Queen’s selected to spearhead new “convergence centre”
The Ontario government announced in yesterday’s budget that it is investing $21 million to help pioneer an innovative R&D model. It would tap the creative energy of academic and industry scientists working side by side to develop new environmental technologies in the areas of advanced materials and bioprocessing.
Under a new regional “convergence centre” called the Advanced Research and Innovation Institute (ARII), Queen’s would “co-locate” with industry partners and small and mid-size businesses in a new institute that will foster university-private sector collaborations, bolster confidence in research and development in the Eastern Ontario region, and leverage funds and new facilities for our faculty’s programs of research and teaching.
“We are extremely grateful to the Government of Ontario for this vote of confidence in Queen’s and the expertise and spirit of innovation of our faculty,” says Principal Karen Hitchcock.
The work of the centre is intended to focus on innovations in energy and environmental technologies, bio-products and bio-chemical engineering, micro-electronics, green chemistry and advanced materials.
“This is an immensely exciting development for Queen’s and for Eastern Ontario, one that will enable us to advance our scientific and technological expertise while also providing an opportunity for valuable interactions with the private sector,” says Principal Hitchcock. “The centre is at an advanced stage of evaluation by the university and we look forward to continued discussions with our industrial partners.”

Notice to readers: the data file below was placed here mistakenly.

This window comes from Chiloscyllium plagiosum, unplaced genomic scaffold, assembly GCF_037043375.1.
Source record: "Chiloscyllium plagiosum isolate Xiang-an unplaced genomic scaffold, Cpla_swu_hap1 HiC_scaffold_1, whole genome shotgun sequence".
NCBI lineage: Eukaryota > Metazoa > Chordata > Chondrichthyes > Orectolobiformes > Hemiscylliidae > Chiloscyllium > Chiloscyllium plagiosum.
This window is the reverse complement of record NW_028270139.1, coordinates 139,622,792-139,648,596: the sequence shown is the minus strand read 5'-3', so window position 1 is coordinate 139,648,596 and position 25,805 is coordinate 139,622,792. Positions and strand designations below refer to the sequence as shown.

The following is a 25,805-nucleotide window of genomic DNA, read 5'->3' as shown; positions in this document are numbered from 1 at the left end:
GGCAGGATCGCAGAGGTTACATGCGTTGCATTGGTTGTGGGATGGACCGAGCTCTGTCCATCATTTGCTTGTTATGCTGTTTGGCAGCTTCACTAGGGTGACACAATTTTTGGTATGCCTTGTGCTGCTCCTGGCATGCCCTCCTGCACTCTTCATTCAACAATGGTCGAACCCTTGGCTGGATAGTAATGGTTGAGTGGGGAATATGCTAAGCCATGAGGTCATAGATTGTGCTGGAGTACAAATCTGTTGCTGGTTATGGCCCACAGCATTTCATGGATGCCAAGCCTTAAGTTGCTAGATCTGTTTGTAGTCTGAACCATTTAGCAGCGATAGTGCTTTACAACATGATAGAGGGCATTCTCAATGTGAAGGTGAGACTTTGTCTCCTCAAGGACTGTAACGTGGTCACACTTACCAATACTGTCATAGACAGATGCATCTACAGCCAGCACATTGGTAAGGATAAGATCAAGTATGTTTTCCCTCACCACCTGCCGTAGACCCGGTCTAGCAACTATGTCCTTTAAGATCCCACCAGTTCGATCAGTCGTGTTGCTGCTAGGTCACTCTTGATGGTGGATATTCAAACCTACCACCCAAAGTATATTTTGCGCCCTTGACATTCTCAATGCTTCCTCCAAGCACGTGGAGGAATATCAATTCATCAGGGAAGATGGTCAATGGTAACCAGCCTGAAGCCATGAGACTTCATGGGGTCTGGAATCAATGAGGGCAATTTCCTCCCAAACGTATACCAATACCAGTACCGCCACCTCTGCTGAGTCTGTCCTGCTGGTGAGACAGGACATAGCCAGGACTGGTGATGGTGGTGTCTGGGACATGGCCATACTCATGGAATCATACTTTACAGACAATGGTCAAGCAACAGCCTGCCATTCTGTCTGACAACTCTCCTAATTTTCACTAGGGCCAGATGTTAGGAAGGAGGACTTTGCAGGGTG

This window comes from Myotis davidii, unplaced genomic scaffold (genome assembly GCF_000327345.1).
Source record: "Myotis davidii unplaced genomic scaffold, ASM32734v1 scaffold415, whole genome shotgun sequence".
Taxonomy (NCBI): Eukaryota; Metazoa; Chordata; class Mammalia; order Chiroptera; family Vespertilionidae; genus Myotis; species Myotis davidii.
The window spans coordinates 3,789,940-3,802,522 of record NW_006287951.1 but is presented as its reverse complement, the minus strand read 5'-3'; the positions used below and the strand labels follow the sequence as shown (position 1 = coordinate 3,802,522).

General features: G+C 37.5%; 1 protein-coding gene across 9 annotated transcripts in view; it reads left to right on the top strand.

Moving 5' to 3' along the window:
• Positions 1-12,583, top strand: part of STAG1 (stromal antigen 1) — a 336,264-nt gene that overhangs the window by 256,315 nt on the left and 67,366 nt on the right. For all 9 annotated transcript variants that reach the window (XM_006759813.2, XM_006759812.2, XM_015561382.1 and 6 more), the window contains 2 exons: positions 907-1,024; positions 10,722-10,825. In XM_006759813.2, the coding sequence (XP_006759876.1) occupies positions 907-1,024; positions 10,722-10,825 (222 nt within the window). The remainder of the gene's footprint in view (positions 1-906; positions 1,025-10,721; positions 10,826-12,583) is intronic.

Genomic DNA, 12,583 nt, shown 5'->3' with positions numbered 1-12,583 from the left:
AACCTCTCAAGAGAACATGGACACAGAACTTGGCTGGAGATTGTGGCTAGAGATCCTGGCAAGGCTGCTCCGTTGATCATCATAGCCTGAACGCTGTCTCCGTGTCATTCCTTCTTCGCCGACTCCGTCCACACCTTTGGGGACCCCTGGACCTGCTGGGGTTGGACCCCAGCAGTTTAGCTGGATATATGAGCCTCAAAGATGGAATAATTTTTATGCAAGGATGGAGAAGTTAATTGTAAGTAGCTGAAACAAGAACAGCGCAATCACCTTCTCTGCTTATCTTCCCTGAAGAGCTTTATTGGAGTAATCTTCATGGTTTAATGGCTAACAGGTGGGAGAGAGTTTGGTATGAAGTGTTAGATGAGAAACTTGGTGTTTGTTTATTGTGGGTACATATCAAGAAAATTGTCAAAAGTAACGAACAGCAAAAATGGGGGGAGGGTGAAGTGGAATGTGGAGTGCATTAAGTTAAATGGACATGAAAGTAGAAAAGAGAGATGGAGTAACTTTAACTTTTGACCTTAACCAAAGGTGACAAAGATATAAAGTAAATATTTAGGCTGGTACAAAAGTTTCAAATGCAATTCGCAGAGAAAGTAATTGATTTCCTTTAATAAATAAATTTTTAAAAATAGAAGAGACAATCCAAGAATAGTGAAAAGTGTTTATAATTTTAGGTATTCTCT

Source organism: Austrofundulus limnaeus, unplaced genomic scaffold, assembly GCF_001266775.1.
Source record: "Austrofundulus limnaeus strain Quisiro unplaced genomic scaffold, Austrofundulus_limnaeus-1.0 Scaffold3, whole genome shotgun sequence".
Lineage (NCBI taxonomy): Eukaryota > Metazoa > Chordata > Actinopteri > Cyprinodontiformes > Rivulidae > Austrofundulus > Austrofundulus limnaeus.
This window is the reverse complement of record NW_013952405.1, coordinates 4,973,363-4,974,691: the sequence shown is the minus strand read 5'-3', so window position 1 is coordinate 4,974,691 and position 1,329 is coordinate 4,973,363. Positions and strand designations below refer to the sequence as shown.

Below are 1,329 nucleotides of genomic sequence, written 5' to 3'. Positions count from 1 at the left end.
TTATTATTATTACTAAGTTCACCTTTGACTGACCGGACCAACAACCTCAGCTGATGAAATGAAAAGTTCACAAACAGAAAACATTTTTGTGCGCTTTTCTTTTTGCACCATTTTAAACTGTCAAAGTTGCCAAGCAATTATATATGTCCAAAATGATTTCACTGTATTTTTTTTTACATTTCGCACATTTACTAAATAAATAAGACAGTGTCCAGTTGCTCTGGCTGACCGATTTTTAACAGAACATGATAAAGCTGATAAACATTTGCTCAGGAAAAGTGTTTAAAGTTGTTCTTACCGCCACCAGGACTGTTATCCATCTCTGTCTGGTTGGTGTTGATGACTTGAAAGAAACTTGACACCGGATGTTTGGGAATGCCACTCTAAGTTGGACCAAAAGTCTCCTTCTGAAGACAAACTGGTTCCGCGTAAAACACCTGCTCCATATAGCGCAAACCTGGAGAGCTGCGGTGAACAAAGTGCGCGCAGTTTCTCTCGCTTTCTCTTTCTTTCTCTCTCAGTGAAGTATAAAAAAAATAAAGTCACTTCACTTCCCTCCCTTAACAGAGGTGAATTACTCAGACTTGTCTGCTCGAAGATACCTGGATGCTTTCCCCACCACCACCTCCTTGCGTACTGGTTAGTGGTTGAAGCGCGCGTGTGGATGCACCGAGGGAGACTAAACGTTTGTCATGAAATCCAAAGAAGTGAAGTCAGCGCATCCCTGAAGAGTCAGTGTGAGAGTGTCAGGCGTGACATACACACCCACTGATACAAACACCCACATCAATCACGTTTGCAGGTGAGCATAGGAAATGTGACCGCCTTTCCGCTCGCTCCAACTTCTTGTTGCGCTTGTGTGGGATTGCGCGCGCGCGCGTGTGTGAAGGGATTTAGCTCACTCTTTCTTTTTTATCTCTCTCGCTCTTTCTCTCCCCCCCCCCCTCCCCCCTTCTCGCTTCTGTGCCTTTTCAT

“Through this kind of public-private collaboration, we will see the best scientific minds come together and focus in areas where there is the greatest potential for developing new knowledge and a stream of innovative products. This goes a long way toward helping us fulfill our vision of becoming a national resource for addressing some of society’s most challenging issues,” she says.
Until now, Kingston and the surrounding region have seen a steady exodus of viable and expanding technology-based companies. The new institute will provide the infrastructure required to anchor promising small-medium enterprises in the region.
“By establishing this institute, we will be addressing a critical need of our region and province,” says Dr. Hitchcock. “We see this new model as a major breakthrough in research, development and technology deployment and one with far-reaching economic and environmental benefits.”
Attention broadcasters: Queen’s now has facilities to provide broadcast quality audio and video feeds. For television interviews, we can provide a live, real-time double ender from Kingston fibre optic cable and broadcast quality radio transmissions from our on-campus studio. Please call for details.
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